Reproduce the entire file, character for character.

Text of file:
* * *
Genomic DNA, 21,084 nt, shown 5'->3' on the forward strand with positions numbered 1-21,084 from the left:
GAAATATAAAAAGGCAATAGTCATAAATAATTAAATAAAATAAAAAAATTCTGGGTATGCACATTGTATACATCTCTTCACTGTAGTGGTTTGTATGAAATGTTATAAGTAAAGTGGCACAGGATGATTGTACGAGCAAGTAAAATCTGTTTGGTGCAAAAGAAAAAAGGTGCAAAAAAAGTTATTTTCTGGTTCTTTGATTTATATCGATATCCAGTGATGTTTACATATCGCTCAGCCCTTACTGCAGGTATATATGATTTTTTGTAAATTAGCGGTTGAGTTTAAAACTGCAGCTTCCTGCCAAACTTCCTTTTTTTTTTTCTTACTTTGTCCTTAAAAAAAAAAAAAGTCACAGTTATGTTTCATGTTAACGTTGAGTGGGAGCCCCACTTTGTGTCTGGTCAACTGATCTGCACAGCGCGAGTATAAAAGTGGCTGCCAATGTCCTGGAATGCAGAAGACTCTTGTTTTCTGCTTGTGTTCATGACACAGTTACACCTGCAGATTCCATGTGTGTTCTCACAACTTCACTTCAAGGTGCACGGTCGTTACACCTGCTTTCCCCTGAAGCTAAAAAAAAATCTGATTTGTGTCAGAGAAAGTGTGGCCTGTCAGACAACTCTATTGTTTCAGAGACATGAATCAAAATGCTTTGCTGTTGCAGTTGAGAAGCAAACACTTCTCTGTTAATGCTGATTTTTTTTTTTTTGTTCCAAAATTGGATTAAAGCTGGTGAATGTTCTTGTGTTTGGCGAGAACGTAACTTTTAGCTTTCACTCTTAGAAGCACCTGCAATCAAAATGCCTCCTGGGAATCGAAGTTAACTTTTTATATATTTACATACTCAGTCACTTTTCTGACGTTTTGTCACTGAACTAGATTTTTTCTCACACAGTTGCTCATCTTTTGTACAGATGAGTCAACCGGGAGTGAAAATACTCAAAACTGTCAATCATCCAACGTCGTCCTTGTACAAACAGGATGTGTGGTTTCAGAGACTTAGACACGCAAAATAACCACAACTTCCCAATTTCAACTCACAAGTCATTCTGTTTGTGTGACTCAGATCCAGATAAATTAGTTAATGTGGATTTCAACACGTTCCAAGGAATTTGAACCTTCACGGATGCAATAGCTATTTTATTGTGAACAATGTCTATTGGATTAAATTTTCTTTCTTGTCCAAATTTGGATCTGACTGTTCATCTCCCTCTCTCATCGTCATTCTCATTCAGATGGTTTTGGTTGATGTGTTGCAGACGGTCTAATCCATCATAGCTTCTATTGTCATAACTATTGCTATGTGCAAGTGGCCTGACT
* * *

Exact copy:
Genomic DNA, 21,084 nt, shown 5'->3' on the forward strand with positions numbered 1-21,084 from the left:
GAAATATAAAAAGGCAATAGTCATAAATAATTAAATAAAATAAAAAAATTCTGGGTATGCACATTGTATACATCTCTTCACTGTAGTGGTTTGTATGAAATGTTATAAGTAAAGTGGCACAGGATGATTGTACGAGCAAGTAAAATCTGTTTGGTGCAAAAGAAAAAAGGTGCAAAAAAAGTTATTTTCTGGTTCTTTGATTTATATCGATATCCAGTGATGTTTACATATCGCTCAGCCCTTACTGCAGGTATATATGATTTTTTGTAAATTAGCGGTTGAGTTTAAAACTGCAGCTTCCTGCCAAACTTCCTTTTTTTTTTTCTTACTTTGTCCTTAAAAAAAAAAAAAGTCACAGTTATGTTTCATGTTAACGTTGAGTGGGAGCCCCACTTTGTGTCTGGTCAACTGATCTGCACAGCGCGAGTATAAAAGTGGCTGCCAATGTCCTGGAATGCAGAAGACTCTTGTTTTCTGCTTGTGTTCATGACACAGTTACACCTGCAGATTCCATGTGTGTTCTCACAACTTCACTTCAAGGTGCACGGTCGTTACACCTGCTTTCCCCTGAAGCTAAAAAAAAATCTGATTTGTGTCAGAGAAAGTGTGGCCTGTCAGACAACTCTATTGTTTCAGAGACATGAATCAAAATGCTTTGCTGTTGCAGTTGAGAAGCAAACACTTCTCTGTTAATGCTGATTTTTTTTTTTTTGTTCCAAAATTGGATTAAAGCTGGTGAATGTTCTTGTGTTTGGCGAGAACGTAACTTTTAGCTTTCACTCTTAGAAGCACCTGCAATCAAAATGCCTCCTGGGAATCGAAGTTAACTTTTTATATATTTACATACTCAGTCACTTTTCTGACGTTTTGTCACTGAACTAGATTTTTTCTCACACAGTTGCTCATCTTTTGTACAGATGAGTCAACCGGGAGTGAAAATACTCAAAACTGTCAATCATCCAACGTCGTCCTTGTACAAACAGGATGTGTGGTTTCAGAGACTTAGACACGCAAAATAACCACAACTTCCCAATTTCAACTCACAAGTCATTCTGTTTGTGTGACTCAGATCCAGATAAATTAGTTAATGTGGATTTCAACACGTTCCAAGGAATTTGAACCTTCACGGATGCAATAGCTATTTTATTGTGAACAATGTCTATTGGATTAAATTTTCTTTCTTGTCCAAATTTGGATCTGACTGTTCATCTCCCTCTCTCATCGTCATTCTCATTCAGATGGTTTTGGTTGATGTGTTGCAGACGGTCTAATCCATCATAGCTTCTATTGTCATAACTATTGCTATGTGCAAGTGGCCTGACT